Portugal and Angola are exceptions to the loss of tourism competitiveness of Portuguese-speaking countries

Most Portuguese-speaking countries have fallen in the index of the recently published Travel and Tourism Competitiveness Report, with the exception of Portugal and Angola.

In the biennial report prepared by the World Economic Forum, Portugal continued the trend of previous years, rising two positions compared to 2017, to 12th place, among 140 nations around the world, and was the highest ranked Portuguese-speaking country.

Among the various groups of factors considered, Portugal scored best in infrastructure and natural and cultural resources (15th in both) and lowest in business (31st).

Portugal receives 21.2 million tourists per year, who provide estimated revenues of US$17.11 billion.

In the index led by Spain, France and Germany, the second best-positioned Portuguese-speaking country is Brazil, in 32nd place, a drop of five places compared with 2017.

The main attractions of the Brazilian tourism sector are the country’s natural and cultural resources (6th best in the world), but the overall score is pulled back by the business environment (31st place).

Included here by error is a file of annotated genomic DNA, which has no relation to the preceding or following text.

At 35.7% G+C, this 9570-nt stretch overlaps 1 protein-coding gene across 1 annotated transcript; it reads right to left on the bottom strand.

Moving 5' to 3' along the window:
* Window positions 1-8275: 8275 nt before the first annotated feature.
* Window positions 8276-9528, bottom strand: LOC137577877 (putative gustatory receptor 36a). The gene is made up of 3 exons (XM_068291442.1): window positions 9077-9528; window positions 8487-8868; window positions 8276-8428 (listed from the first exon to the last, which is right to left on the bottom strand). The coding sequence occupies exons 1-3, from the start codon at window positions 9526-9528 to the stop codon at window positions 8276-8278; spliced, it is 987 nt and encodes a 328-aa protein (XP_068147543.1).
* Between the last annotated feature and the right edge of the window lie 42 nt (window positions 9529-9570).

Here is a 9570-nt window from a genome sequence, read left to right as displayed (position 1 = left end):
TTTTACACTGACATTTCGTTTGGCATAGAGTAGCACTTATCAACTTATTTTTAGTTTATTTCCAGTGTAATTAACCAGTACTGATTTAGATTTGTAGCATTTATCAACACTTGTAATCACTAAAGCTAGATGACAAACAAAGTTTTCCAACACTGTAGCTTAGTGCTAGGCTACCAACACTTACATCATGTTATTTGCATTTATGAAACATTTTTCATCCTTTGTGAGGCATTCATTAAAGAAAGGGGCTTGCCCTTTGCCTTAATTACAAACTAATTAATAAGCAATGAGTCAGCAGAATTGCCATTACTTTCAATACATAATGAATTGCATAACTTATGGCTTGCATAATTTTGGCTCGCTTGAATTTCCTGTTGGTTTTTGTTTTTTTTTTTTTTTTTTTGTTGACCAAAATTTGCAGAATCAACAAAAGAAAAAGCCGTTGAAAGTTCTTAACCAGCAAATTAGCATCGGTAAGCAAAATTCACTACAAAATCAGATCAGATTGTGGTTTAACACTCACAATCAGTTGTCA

Brazilian tourism revenues are estimated at US$5.8 billion in the report, with the country receiving nearly 6.59 million tourists annually.

Cabo Verde also fell back in this year’s edition of the Travel and Tourism Competitiveness Report, by five positions, to 88th overall.

The Cape Verdean tourism sector, the “driver” of the archipelago’s economy ($ 667 million in annual revenues), has its strengths in tourism and travel policies (63rd place overall) and its weaknesses in cultural and natural resources (135th place). general place).

Mozambique also retreated five positions from 122nd to 127th, with the business environment penalising it and natural and cultural resources the biggest advantage (99th overall position).

Mozambican tourism revenues are estimated at just US$150.5 million, with the country receiving 1.48 million tourists annually.

Angola, which has been announcing its focus on tourism as a way of supporting the diversification of the economy, managed to move out of the penultimate place it had in 2015 in the index prepared by the World Economic Forum (the country was not included in the 2017 study).

Angola appears this year in 134th position, and the most favorable group of factors were natural and cultural resources (124th overall) and the worst was the business environment (133rd overall).

Angolan tourist revenues are estimated at US$880.4 million, although the country receives only 261,000 tourists annually. (Macauhub)